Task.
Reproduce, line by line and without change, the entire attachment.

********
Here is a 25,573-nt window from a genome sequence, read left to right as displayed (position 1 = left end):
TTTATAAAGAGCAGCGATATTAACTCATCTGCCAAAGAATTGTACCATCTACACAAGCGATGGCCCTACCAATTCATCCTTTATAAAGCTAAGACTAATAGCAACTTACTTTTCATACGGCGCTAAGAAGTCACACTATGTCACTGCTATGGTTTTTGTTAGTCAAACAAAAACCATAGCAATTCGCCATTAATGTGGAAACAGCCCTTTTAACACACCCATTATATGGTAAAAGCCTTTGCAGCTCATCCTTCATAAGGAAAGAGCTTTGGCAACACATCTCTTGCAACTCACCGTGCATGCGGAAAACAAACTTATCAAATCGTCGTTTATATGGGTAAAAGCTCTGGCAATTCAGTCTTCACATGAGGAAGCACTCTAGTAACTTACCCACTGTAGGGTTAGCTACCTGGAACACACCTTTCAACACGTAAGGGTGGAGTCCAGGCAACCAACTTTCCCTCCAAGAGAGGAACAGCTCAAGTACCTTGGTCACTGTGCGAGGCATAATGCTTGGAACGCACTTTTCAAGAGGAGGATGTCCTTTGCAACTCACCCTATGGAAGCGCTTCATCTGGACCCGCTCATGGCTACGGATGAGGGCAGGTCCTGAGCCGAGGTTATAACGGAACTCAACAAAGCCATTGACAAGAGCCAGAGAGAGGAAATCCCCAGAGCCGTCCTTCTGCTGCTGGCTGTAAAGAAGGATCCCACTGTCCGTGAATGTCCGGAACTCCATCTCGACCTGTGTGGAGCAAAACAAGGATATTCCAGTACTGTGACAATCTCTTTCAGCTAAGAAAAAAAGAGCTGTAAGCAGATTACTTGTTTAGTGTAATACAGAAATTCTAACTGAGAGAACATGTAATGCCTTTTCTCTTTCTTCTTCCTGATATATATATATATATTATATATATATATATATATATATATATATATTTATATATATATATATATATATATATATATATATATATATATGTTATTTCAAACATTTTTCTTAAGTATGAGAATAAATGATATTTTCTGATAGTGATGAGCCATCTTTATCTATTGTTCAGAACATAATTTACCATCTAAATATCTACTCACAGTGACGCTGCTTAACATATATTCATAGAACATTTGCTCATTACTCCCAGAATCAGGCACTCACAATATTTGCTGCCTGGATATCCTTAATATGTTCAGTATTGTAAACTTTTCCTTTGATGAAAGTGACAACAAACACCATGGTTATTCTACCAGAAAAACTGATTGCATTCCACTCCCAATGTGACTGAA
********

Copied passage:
Here is a 25,573-nt window from a genome sequence, read left to right as displayed (position 1 = left end):
TTTATAAAGAGCAGCGATATTAACTCATCTGCCAAAGAATTGTACCATCTACACAAGCGATGGCCCTACCAATTCATCCTTTATAAAGCTAAGACTAATAGCAACTTACTTTTCATACGGCGCTAAGAAGTCACACTATGTCACTGCTATGGTTTTTGTTAGTCAAACAAAAACCATAGCAATTCGCCATTAATGTGGAAACAGCCCTTTTAACACACCCATTATATGGTAAAAGCCTTTGCAGCTCATCCTTCATAAGGAAAGAGCTTTGGCAACACATCTCTTGCAACTCACCGTGCATGCGGAAAACAAACTTATCAAATCGTCGTTTATATGGGTAAAAGCTCTGGCAATTCAGTCTTCACATGAGGAAGCACTCTAGTAACTTACCCACTGTAGGGTTAGCTACCTGGAACACACCTTTCAACACGTAAGGGTGGAGTCCAGGCAACCAACTTTCCCTCCAAGAGAGGAACAGCTCAAGTACCTTGGTCACTGTGCGAGGCATAATGCTTGGAACGCACTTTTCAAGAGGAGGATGTCCTTTGCAACTCACCCTATGGAAGCGCTTCATCTGGACCCGCTCATGGCTACGGATGAGGGCAGGTCCTGAGCCGAGGTTATAACGGAACTCAACAAAGCCATTGACAAGAGCCAGAGAGAGGAAATCCCCAGAGCCGTCCTTCTGCTGCTGGCTGTAAAGAAGGATCCCACTGTCCGTGAATGTCCGGAACTCCATCTCGACCTGTGTGGAGCAAAACAAGGATATTCCAGTACTGTGACAATCTCTTTCAGCTAAGAAAAAAAGAGCTGTAAGCAGATTACTTGTTTAGTGTAATACAGAAATTCTAACTGAGAGAACATGTAATGCCTTTTCTCTTTCTTCTTCCTGATATATATATATATATTATATATATATATATATATATATATATATATTTATATATATATATATATATATATATATATATATATATATATGTTATTTCAAACATTTTTCTTAAGTATGAGAATAAATGATATTTTCTGATAGTGATGAGCCATCTTTATCTATTGTTCAGAACATAATTTACCATCTAAATATCTACTCACAGTGACGCTGCTTAACATATATTCATAGAACATTTGCTCATTACTCCCAGAATCAGGCACTCACAATATTTGCTGCCTGGATATCCTTAATATGTTCAGTATTGTAAACTTTTCCTTTGATGAAAGTGACAACAAACACCATGGTTATTCTACCAGAAAAACTGATTGCATTCCACTCCCAATGTGACTGAA